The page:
Author: Alisa Roth
APA Style Citation
Roth, A. (2018). Insane: America’s criminal treatment of mental illness. New York, NY: Basic Books.
Buy This Book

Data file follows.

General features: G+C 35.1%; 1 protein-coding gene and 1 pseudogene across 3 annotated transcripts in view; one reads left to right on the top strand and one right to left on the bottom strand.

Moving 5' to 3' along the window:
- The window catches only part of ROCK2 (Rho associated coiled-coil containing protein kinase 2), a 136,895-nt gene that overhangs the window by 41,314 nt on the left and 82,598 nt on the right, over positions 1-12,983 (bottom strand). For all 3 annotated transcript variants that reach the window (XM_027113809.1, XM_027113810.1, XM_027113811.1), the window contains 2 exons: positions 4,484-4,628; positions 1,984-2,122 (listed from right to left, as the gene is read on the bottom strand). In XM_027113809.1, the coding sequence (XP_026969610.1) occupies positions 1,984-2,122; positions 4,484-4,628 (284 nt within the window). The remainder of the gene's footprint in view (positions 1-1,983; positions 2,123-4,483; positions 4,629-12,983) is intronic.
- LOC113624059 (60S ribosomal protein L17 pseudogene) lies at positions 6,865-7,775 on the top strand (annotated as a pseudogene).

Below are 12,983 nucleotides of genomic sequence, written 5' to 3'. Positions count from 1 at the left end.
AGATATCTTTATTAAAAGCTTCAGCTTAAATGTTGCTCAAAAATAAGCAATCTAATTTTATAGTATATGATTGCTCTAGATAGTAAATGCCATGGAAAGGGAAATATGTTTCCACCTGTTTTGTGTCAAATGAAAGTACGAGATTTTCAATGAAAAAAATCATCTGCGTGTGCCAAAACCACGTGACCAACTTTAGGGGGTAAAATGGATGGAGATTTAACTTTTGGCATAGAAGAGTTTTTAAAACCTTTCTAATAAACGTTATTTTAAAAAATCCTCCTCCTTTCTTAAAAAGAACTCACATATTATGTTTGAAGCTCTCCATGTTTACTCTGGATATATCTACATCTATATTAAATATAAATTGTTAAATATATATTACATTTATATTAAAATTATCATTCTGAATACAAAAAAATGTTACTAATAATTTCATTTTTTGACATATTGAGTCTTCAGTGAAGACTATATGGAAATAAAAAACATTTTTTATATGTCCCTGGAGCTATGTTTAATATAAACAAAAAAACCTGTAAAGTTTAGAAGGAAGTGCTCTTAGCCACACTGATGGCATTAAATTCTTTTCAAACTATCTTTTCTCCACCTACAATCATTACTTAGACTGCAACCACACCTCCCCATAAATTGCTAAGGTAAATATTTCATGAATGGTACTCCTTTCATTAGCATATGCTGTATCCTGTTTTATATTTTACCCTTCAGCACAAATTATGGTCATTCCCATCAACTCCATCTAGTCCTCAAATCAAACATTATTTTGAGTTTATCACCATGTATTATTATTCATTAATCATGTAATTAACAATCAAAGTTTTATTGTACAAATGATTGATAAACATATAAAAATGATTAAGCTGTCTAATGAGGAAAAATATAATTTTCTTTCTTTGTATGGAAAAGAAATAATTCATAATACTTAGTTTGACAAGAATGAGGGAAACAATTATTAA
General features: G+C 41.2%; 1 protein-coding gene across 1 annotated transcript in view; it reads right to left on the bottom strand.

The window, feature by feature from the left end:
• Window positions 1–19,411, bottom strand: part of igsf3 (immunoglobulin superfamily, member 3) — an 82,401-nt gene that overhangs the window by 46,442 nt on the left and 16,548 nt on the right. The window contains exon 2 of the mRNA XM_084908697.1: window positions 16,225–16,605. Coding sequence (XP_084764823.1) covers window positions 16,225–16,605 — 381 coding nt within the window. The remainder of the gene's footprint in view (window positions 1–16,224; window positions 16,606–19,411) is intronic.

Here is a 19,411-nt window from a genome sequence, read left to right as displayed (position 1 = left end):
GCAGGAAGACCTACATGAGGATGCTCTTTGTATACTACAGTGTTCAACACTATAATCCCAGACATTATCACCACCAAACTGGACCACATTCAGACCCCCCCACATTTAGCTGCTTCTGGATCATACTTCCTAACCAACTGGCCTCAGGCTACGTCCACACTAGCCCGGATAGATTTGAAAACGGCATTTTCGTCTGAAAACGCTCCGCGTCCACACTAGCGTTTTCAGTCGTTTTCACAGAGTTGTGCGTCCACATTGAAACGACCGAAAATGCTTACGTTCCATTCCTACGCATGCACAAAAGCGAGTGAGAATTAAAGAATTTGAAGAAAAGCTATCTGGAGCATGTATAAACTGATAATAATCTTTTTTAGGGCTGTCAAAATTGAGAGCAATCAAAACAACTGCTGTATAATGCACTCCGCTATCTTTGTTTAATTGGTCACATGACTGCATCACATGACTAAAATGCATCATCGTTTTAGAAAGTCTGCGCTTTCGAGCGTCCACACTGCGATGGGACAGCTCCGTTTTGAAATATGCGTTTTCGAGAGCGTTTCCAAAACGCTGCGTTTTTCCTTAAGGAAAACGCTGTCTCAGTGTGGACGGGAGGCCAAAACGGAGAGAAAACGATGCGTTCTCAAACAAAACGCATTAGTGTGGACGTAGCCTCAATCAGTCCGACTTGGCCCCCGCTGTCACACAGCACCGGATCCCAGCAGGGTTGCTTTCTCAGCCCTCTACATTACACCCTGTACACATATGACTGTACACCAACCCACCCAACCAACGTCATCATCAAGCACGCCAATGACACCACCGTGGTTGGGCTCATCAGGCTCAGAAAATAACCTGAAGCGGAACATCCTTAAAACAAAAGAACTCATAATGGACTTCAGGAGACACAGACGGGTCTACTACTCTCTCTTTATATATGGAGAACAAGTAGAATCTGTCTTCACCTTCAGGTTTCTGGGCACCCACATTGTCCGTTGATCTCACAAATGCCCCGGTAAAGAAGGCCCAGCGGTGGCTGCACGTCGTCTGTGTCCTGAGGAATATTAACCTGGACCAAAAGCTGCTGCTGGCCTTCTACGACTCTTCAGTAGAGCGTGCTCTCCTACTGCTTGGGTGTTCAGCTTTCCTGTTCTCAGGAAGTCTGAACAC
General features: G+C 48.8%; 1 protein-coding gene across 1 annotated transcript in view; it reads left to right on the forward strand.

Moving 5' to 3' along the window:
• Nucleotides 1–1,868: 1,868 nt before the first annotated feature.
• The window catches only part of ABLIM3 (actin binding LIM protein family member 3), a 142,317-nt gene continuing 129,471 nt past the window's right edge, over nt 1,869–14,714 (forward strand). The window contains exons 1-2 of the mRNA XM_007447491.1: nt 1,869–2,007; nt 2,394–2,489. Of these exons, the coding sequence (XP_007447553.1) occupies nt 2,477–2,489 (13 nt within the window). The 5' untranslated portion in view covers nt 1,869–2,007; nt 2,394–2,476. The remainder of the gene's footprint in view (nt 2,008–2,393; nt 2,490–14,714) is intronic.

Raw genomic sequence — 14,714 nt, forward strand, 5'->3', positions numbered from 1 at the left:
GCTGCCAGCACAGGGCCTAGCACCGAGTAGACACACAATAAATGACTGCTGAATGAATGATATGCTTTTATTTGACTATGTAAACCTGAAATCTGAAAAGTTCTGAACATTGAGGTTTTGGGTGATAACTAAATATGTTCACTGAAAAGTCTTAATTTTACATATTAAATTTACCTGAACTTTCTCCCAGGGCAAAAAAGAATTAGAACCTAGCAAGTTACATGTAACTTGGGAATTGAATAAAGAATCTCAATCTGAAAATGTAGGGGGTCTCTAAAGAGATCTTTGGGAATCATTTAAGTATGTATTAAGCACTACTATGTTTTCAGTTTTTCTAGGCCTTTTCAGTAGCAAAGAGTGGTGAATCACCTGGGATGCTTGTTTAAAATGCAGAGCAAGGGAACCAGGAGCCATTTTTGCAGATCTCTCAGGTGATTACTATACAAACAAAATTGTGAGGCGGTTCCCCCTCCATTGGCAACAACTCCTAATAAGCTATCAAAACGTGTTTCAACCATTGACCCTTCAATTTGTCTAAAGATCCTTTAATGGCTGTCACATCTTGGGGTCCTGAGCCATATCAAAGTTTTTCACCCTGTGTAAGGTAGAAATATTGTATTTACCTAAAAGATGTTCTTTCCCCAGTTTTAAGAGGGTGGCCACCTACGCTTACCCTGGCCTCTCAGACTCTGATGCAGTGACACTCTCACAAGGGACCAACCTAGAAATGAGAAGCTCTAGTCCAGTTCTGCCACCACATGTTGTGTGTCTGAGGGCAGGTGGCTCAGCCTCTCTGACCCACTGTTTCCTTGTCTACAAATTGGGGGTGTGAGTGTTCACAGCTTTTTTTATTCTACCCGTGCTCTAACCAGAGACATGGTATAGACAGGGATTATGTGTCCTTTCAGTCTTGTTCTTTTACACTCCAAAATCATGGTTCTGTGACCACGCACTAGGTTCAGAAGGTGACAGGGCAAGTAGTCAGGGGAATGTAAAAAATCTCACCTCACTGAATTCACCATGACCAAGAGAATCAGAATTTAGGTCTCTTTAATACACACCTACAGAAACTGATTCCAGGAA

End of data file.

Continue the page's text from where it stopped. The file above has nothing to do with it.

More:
Roth estimates that as many as 50% of all people in the criminal justice system suffer from some type of mental illness. Some are there because of a crime committed while others are there because of a severe shortage of beds available in mental health care facilities. These statistics are startling, and Roth describes the personal stories of individuals with mental illness, making the real-life implications of this hit home. Instead of accessing treatment through the mental health care system, often, those who are mentally ill face extended prison time for the behavior associated with their illness. Many of the mentally ill are initially arrested on minor infractions such as Bryan Sanderson, who was arrested for riding a hotel elevator naked after voices told him to leave his room immediately. Unfortunately, these minor infractions often lead to long prison terms because of violations of prison rules due to their illness. If someone is experiencing auditory hallucinations, for example, these voices may take precedent over a direct order coming from a correctional officer. Sanderson ultimately was placed in solitary confinement for a time because his illness prevented him from following simple prison protocols. In addition, his hallucinations and delusions caused him to lash out at others, and he was considered a danger on the prison ward. The incident in the elevator should have led to an straight-forward overnight stint in jail as nobody was harmed, but Sanderson’s voices ultimately told him to blind himself while he was held in solitary because his illness was not being managed. After he blinded himself, he was taken to a regular hospital, but after he was healed, it was determined that he could be sent back to prison. He was finally released after years in prison. Today, he lives alone but is entirely dependent on the help of family and friends to bring him groceries and other necessities, and he cannot work.